The state of tissue perfusion is a primary factor in local transport of heat, the regulation of which is clearly crucial for hyperthermia; of drugs, the delivery of which is crucial in chemotherapy; and of oxygen and nutrients which are known to be important for effective radiation therapy. Thus, optimization of each of these individual cancer therapies (or synergism through combined use) each requires knowledge of the distribution and magnitude of the local level of perfusion. Differences in perfusion rates between the core and periphery of rapidly growing tumors have been found using a number of techniques, including the embedded thermistor probe (Holmes et al., ASME Advances in Bioengineering, pp. 147-149,1979). Because blood flow is known to have a dramatic influence on the temperature distribution in tissue during hyperthermia, knowledge of the magnitude and the distribution of perfusion in both the tumor and surrounding host tissue is necessary for accurate thermal therapy planning and for directing the local deposition of heat to produce uniform temperature elevations over the desired region.
There also appear to be a few important difference between blood flow in tumor and normal tissue which include: the character and distribution of the vasculature, as well as the ability to increase local perfusion in response to thermal stress at various levels and durations of local hyperthermia. Normal tissue such as skin can increase blood supply as much as seven times in response to elevated temperatures of 42-43° C. This responsive cooling mechanism has been observed as reductions in measured temperatures during hyperthermia and must be taken into account when calculating local power requirements.
Copending U.S. patent application Ser. No. 730, 614, now U.S. Pat. No. 4,741,343, discloses a probe adapted to measure oxygen partial pressure and temperature in body tissue. The probe utilizes discreet thermistors for measuring temperature which requires individual placement of the thermistors on the probe substrate thereby complicating the fabrication process. In addition, this probe does not permit a four point measurement process so that the measurements obtained are undesirably dependent upon the resistance of the leads to the thermistors. In addition, the thermistors protrude from the probe surface thereby increasing the possibility that they will be damaged when the probe is inserted into tissue. Because of the discrete thermistor construction, which makes substantial amounts of gold, the thermal conductivity of the thermistor probe does not match tissue. This will create disturbances in the thermal gradients of interest.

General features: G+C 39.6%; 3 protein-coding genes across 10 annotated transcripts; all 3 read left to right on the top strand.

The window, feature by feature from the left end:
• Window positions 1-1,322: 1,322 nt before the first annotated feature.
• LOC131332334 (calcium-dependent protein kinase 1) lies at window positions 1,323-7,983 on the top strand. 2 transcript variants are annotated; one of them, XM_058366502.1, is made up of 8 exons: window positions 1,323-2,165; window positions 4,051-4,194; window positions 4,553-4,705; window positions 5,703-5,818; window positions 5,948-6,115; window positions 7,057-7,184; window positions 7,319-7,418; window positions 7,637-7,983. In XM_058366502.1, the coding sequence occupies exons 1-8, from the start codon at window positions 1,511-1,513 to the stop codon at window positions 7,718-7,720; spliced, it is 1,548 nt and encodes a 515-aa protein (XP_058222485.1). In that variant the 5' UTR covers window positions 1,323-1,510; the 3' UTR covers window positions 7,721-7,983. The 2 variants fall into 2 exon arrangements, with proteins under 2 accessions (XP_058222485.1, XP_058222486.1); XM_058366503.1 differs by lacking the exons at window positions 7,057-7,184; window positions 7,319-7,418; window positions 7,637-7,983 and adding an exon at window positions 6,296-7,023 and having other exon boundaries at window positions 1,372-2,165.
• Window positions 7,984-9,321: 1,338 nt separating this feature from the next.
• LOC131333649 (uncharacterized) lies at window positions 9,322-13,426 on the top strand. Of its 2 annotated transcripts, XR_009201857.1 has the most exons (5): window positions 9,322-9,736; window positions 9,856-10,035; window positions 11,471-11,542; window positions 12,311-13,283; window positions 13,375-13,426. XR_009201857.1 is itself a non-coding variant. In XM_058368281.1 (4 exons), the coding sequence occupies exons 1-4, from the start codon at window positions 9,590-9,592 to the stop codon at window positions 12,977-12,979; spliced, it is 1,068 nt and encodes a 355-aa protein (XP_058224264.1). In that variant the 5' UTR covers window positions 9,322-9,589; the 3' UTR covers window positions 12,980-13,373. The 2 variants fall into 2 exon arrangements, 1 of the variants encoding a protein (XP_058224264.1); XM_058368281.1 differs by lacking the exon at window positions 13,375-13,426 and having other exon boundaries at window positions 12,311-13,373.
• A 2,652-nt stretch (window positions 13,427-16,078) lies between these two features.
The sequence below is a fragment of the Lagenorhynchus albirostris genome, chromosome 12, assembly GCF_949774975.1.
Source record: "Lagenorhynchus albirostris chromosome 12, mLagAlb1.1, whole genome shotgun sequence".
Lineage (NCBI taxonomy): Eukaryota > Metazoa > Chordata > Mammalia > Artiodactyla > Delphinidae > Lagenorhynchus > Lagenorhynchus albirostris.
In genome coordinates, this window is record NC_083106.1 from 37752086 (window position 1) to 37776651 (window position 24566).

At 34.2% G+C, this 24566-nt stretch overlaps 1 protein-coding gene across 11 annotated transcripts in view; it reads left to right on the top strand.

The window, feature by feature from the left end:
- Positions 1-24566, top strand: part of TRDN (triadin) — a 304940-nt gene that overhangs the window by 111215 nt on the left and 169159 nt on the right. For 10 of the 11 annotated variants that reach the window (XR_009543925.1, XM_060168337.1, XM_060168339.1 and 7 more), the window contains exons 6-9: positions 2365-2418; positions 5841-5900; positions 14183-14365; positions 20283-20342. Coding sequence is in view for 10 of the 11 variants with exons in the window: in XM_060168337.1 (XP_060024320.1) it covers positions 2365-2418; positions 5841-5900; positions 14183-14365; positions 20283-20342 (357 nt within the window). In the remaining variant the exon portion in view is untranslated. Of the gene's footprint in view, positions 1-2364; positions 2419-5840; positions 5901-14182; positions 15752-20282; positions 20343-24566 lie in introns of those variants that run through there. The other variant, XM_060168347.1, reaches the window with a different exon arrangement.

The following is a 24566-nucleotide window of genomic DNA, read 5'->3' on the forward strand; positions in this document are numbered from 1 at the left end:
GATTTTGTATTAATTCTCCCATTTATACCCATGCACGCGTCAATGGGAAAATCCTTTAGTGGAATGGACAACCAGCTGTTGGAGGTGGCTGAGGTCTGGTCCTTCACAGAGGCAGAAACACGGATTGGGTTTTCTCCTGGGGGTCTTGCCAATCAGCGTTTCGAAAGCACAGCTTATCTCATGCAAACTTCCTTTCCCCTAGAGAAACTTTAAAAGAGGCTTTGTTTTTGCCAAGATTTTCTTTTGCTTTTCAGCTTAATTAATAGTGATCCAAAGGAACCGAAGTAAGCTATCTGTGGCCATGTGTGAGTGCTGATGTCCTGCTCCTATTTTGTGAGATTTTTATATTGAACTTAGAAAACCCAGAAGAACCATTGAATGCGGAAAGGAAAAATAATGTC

It would be desirable to monitor temperature distributions accurately during hyperthermic treatments of cancer while minimally perturbing the local thermal environment. Furthermore, it would be desirable to provide a means for obtaining these measurements at a plurality of tissue locations as well as other measurements of tissue characteristics including blood perfusion, thermal conductivity and thermal diffusivity.
In addition, determination of the spatial distribution of PO2 in ionizing radiation therapy of tumors is important. Regions of tumors with low PO2 do not respond adequately to ionizing radiation therapy. Therefore, direct assessment of the spatial distribution of PO2 in tumors is useful in establishing whether or not radiation therapy will be successful or whether or combined radiation/hyperthermia therapy will be needed. In order to be accurate, PO2 measurements at multiple sites must each be temperature compensated, thereby requiring a temperature measurement at each site.